• 29 September 1999: Empty Heart (LP – 12X5) London
  • 27 October 1999: Carol (LP-The Rolling Stones) Decca Peelenium 1964
  • 03 November 1999: She's A Rainbow (LP-Their Satanic Majesties Request) Decca Peelenium 1967 (Peel reveals that he was one of the few people to like the LP)
Top Of The Pops
Keith Richards
Bill Wyman
  • 10 March 1976: A Quarter To Three (LP - Stone Alone) Rolling Stones
  • 10 March 1976: Gimme Just One Chance (LP - Stone Alone) Rolling Stones
  • 10 March 1976: Every Sixty Seconds (LP - Stone Alone) Rolling Stones
  • 13 August 1976: 'White Lightnin' (LP-Monkey Grip)' (Rolling Stones)
  • 13 August 1976: 'Wine & Wimmen (LP-Stone Alone)' (Rolling Stones)


(The list below was compiled only from the Cover Versions page of this site. It features only Rolling Stones originals covered by other artists, not songs covered by the Rolling Stones and also subsequently covered by other artists. Please add more information if known.)

Artist | Track | First Known Play

See Also

External Links


  1. The Listener, 1973-11-22. Reprinted as ’Rock’s In Trouble,’ Olivetti Chronicles (hardback, p 268).
  2. Hardback edition, p 226. Peel was a DJ at the station from January or February 1966 until February 1967. The KMENtertainer of 22 July 1966 advertises tickets for a Stones show on Sunday July 24th at 2 p.m., at the Swing Auditorium, National Orange Show Grounds, with the Standells, the Syndicate of Sound and the McCoys as support acts. A list of Stones tour dates at the Rolling Stones Database: 1966 site gives only the first of two shows at the Civic Auditorium, Bakersfield, California on 1967-07-24. A firsthand account of these gigs also mentions the previous show at San Bernardino but not the gun incident.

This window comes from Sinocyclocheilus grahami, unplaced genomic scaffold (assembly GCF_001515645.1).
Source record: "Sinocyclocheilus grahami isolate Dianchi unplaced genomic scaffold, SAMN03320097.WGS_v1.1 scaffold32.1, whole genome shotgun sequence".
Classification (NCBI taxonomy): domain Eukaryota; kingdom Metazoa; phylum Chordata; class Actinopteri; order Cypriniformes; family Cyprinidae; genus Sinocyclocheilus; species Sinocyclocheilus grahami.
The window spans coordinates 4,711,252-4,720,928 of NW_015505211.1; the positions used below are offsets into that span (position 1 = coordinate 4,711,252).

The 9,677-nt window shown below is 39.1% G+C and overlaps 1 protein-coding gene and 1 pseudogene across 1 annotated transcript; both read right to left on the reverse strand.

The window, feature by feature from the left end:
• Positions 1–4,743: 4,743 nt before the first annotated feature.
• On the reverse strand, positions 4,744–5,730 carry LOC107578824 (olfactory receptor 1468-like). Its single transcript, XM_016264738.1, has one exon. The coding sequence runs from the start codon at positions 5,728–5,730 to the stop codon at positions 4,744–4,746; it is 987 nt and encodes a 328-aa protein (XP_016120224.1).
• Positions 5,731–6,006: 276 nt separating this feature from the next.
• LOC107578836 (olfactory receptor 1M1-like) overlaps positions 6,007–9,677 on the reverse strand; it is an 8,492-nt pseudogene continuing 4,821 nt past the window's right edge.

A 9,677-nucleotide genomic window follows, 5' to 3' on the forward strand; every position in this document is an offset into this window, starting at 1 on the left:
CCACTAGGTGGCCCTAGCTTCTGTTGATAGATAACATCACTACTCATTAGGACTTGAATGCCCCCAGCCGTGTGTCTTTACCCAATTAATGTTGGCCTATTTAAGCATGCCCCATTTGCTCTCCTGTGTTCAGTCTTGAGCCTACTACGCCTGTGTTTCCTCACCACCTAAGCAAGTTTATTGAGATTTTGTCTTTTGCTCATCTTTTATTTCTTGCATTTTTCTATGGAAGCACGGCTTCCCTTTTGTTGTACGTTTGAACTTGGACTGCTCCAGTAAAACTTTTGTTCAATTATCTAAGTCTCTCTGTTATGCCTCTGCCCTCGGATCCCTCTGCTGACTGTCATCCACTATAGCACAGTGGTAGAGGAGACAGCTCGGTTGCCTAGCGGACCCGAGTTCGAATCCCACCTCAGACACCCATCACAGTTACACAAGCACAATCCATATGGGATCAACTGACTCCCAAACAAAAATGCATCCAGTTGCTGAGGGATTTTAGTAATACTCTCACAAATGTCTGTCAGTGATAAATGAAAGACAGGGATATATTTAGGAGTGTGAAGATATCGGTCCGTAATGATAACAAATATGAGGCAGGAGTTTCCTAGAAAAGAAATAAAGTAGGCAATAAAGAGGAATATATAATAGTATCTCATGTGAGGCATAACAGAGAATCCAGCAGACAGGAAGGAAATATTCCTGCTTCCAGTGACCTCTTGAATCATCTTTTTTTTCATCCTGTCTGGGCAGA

3. The exact date is unclear. According to the 1967-07-28 edition of International Times, Peel broadcast a full hour of Stones music on 04 July 1967.[1]. Meanwhile, in his book The London Sound Brian Long says that the Perfumed Garden of 30 June 1967 was given over to records by the band (private email communication).
  4. For example, Peel was apparently able to preview tracks from the band's Beggar's Banquet LP on his show before its release in December 1968 (Michael Heatley, John Peel: A Life In Music, p 64).
  5. The Listener, 1976-04-22. Republished as ‘Eurovision 2’, Olivetti Chronicles (hardback, p 72).
  6. Rolling Stones Database: 1968. Recorded 1968-05-15.
  7. Rolling Stones Database: 1968. Recorded 1968-06-06. Possibly the interview mentioned in "Stones Office - Setting For A Mad Hatter's Tea Party", by Penny Valentine) (Disc & Music Echo, 1968-06-22).[2]
  8. Rolling Stones Database: 1968. Repeated 23 September 1968.
  9. Rolling Stones Database: 1968.
  10. Heatley, p.64.
  11. The Peel Sessions, Ken Garner (BBC Books), p216.
  12. The Peel Sessions, Ken Garner (BBC Books), p216.